Local Man Freed From Nicaraguan Jail Now Back with Family
NEW YORK (AP) — The thought of his wife and 5-year-old son born with Down syndrome is what helped Jason Puracal endure two years in a crowded, bug-infested Nicaraguan prison serving a drug sentence that was later withdrawn when he won an appeal.
Now, the 35-year-old Tacoma, Washington man feels ecstatic to be back in the United States a free man and able to see his mother, two sisters, his wife and son, he said in an interview with The Associated Press.
“It was very overwhelming. It still is very overwhelming,” Puracal said. “The whole journey has been like a dream or a nightmare, I should say, and it still feels like it’s not real. Here I am back in the U.S., back home.”
Before last week’s appeals victory, Puracal was an American serving a 22-year sentence in a Nicaragua maximum-security prison on money-laundering and drug charges that stemmed from a November 2010 arrest at his beachfront real estate office in the surfing town of San Juan del Sur, near the border with Costa Rica.
Prosecutors charged that he used his business as a front for money laundering, selling farms on behalf of suspected drug traffickers. A judge convicted him of all charges in August 2011.
In prison, Puracal says he was assaulted more than once and was hospitalized for poor nutrition. He lost nearly 30 pounds.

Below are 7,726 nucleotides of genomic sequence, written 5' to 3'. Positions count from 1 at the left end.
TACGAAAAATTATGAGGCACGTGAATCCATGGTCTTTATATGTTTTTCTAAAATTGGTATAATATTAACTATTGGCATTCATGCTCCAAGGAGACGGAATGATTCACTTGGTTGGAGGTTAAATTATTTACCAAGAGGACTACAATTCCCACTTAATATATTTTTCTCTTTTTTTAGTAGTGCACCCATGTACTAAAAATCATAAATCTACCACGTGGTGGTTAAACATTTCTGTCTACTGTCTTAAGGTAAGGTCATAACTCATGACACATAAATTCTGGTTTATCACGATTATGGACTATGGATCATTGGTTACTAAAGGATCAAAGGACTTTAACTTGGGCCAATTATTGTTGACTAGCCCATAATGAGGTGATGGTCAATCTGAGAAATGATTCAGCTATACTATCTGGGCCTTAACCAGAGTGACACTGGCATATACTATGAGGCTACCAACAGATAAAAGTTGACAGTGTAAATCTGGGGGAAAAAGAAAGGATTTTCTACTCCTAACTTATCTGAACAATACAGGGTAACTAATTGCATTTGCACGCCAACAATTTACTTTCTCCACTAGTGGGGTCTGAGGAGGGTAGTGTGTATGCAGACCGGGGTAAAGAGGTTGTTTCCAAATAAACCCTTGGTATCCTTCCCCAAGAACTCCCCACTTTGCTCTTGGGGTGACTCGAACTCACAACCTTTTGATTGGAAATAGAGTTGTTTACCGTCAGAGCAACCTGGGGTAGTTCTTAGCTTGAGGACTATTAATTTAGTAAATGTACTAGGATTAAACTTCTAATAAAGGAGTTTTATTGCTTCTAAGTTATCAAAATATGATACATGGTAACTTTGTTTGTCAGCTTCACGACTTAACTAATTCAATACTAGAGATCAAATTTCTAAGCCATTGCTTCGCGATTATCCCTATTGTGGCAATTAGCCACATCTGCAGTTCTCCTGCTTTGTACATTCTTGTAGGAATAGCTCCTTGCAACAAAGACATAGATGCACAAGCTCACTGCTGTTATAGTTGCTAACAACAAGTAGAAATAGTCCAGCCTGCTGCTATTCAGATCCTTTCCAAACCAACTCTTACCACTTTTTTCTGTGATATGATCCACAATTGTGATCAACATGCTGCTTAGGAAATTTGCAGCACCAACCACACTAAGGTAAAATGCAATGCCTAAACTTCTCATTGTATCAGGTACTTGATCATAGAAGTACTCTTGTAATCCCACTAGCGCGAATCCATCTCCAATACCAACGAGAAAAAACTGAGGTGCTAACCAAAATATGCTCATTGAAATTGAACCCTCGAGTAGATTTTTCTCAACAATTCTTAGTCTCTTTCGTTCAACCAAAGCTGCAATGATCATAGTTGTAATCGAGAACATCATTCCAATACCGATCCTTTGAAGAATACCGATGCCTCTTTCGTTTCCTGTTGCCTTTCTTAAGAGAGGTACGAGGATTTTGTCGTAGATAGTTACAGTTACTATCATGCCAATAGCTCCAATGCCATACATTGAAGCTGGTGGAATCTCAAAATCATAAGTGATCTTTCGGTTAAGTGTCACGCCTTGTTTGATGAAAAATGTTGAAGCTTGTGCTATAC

“I was robbed several times,” he said, adding inmates would often steal his food.
Conditions were harsh, but he endured them hoping to eventually go back to his son, Jabu, and his Nicaraguan wife, Scarleth Flores, who he met in 2006.
“My son is my life. I was very worried with his development. He has Down syndrome,” Puracal said. “I was always thinking of him. I knew I needed to endure this to get out and reunite with him. He gave me hope.”
The Tacoma man says the case against him isn’t closed yet. Nicaraguan authorities say they are studying the ruling by a three-judge panel announced last Wednesday before revealing if they will appeal with the Central American nation’s Supreme Court. Attorney Fabbrith Gomez could not be reached to speak about what’s next for Puracal’s defense.
Puracal said the U.S. government had to negotiate with the country’s immigration authorities to let him exit the country on a long holiday weekend, instead of waiting until Monday.
He left the prison Thursday afternoon hunched down in the back seat of a car being driven by his lawyer. They spent the night at a hotel in Managua, the capital, guarded by the country’s immigration police. Puracal and his attorney drove to Honduras the next night and then flew from Tegucigalpa to New York on Sunday.
“I am just so happy to be able to breathe some fresh air. Even New York fresh air,” he said.
Puracal’s case drew the attention of human rights advocates and U.S. lawmakers who defended him and pushed for an appeal hearing after many considered the judicial process flawed with inconsistencies.